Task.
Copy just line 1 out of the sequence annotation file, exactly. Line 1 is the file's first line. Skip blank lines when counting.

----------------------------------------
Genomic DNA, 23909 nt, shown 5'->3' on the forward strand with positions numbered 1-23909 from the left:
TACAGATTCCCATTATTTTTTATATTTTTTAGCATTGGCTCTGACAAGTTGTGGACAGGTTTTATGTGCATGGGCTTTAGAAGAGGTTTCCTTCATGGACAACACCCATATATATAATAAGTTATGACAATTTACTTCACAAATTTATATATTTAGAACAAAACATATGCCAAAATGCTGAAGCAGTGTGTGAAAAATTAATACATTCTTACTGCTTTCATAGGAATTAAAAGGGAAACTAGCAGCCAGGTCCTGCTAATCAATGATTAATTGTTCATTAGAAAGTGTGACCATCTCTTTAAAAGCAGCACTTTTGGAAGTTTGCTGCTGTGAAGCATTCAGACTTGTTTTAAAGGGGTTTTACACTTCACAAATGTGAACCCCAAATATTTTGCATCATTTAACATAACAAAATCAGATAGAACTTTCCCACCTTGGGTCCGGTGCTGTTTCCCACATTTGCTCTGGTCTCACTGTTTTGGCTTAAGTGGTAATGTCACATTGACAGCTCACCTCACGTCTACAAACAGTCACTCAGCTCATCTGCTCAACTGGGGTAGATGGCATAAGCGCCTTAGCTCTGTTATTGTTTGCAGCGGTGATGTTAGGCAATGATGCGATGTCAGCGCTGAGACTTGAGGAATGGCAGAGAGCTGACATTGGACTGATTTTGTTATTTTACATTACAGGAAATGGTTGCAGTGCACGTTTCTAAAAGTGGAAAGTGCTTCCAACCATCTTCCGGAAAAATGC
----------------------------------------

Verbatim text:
Genomic DNA, 23909 nt, shown 5'->3' on the forward strand with positions numbered 1-23909 from the left: